Working Properties of Fibres and Fabrics

What are ‘fibre’ Properties:

  • Aesthetic (to do with the look)
  • Functional
  • Comfort

Strength - whether or not a fibre will break under tension

Extensibility - how much a fibre can stretch until it breaks

Elasticity - how much a fibre will stretch and regain its original shape

Fineness - the thickness of the fibre

Electrostatic charge - if a fibre contains ‘static’, it will be clingy and not drape well. Synthetic fibres are prone to static.

Lustre - a slight shine

Thermal insulation - whether the fibre is a good or bad conductor of heat

Flammability - all fibres burn, flammability is to do with whether the fibre will catch fire quickly or not and how it reacts to heat, i.e. will it melt?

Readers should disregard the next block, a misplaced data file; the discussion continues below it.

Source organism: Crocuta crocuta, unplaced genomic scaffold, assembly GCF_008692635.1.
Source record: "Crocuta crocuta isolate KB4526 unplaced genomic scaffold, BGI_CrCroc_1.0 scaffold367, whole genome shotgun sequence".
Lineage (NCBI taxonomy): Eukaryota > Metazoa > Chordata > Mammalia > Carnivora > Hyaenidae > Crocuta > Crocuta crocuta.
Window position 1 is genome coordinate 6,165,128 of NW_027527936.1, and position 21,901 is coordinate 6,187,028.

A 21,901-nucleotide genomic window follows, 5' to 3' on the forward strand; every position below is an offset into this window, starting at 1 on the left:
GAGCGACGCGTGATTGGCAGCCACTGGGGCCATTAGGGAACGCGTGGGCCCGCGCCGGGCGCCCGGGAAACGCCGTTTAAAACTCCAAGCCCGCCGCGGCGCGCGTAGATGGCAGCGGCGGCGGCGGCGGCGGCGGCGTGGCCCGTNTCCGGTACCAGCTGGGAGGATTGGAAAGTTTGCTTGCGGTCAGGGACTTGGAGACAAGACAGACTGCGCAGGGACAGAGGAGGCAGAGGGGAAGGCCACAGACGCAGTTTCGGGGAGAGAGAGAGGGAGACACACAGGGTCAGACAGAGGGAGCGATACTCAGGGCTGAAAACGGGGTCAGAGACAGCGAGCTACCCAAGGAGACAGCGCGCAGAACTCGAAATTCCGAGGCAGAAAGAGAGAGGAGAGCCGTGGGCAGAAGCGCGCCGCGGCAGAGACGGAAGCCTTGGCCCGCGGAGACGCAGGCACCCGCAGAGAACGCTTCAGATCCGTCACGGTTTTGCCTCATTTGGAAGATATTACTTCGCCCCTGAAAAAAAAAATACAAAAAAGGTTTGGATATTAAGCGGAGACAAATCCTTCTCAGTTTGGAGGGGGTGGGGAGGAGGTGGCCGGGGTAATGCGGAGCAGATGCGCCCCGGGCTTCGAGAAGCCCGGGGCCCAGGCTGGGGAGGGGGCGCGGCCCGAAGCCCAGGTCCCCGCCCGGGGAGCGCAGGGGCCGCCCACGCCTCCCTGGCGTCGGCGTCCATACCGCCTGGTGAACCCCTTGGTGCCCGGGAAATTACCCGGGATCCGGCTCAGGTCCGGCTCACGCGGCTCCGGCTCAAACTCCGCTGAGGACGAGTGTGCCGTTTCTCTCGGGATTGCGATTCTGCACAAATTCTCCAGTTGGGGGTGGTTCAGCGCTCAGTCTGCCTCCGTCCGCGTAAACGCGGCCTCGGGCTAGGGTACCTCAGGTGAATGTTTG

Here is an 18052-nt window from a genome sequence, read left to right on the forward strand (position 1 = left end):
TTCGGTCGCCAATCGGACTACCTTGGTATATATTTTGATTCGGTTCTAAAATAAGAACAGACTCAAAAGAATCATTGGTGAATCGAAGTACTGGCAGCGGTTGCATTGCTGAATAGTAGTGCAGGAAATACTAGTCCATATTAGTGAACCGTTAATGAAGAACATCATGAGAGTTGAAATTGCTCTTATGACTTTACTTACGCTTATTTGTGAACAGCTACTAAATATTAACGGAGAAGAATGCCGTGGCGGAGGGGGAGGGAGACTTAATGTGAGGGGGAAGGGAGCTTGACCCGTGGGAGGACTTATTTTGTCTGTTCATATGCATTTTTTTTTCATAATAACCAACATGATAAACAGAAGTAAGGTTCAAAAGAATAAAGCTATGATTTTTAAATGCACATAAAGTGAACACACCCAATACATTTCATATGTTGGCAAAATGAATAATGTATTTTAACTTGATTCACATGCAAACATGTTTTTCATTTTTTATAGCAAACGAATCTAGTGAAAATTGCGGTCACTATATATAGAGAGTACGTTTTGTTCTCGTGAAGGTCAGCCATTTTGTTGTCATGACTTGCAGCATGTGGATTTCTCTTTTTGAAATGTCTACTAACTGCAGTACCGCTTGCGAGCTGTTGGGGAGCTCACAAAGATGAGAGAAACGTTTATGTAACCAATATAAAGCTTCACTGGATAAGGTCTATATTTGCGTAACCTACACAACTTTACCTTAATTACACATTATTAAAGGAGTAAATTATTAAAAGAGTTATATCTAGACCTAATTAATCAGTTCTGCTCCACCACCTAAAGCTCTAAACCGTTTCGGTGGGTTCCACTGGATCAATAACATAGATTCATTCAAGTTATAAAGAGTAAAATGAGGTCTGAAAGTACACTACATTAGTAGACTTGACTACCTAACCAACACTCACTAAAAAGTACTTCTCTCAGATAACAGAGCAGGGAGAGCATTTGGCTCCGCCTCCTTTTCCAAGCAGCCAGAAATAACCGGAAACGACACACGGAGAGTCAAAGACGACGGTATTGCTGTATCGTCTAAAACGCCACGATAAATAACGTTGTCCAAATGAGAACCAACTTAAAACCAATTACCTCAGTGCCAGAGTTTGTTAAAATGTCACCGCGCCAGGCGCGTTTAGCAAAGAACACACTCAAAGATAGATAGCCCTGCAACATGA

Moisture absorption - the amount of liquid the fibre will absorb, important to know because of comfort of wearer and ease of washing/drying time etc.

Shrinkage - whether or not a fibre will shrink when washed, tumble-dried or ironed etc.

Fabric Qualities

Durability -whether the fabric will withstand wear and tear, is it resistant to abrasion, will rubbing cause the surface to pill (go bobbly)

Creasing - will the fabric keep creases in or shed them easily?

Stretch - how far the fabric will stretch

Formability - does the fabric hold its shape well?

Handle - is the fabric soft? How does it feel when handled?

Drape - how the fabric hangs, is the fabric supple and flexible?

Weight - is the fabric heavy or light, is the weight suitable for its purpose?

Pattern repeat - is the printed pattern a large or small repeat? This will effect how economical it will be to cut out the fabric pieces so that the pattern lines up when made into a garment

Directional pile - the raised surface of a pile fabric or brushed fabric, does it look different when looked at from different directions, e.g. velvet that looked different from different angles.

Nap - the raised surface of a pile fabric or brushed fabric.